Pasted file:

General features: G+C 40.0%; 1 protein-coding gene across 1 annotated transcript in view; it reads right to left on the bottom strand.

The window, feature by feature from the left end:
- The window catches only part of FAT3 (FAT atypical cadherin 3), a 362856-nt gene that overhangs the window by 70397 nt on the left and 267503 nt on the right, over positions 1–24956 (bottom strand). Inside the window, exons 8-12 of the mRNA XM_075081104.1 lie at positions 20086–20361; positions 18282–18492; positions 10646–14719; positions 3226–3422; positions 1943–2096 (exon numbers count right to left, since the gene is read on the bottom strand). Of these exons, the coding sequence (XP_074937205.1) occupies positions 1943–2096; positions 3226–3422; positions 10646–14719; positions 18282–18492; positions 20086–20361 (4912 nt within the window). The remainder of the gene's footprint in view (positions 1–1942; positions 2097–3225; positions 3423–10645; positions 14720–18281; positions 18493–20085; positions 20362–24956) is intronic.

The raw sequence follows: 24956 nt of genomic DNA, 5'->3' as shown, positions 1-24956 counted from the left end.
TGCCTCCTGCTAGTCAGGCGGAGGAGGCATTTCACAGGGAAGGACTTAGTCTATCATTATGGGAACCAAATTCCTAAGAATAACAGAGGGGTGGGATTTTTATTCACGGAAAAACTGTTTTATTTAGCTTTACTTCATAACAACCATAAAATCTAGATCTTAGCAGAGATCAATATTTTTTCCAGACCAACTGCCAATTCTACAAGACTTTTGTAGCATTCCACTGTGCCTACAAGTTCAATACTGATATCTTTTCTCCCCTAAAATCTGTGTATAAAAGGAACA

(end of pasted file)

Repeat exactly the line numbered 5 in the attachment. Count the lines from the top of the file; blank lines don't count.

TGCCTCCTGCTAGTCAGGCGGAGGAGGCATTTCACAGGGAAGGACTTAGTCTATCATTATGGGAACCAAATTCCTAAGAATAACAGAGGGGTGGGATTTTTATTCACGGAAAAACTGTTTTATTTAGCTTTACTTCATAACAACCATAAAATCTAGATCTTAGCAGAGATCAATATTTTTTCCAGACCAACTGCCAATTCTACAAGACTTTTGTAGCATTCCACTGTGCCTACAAGTTCAATACTGATATCTTTTCTCCCCTAAAATCTGTGTATAAAAGGAACA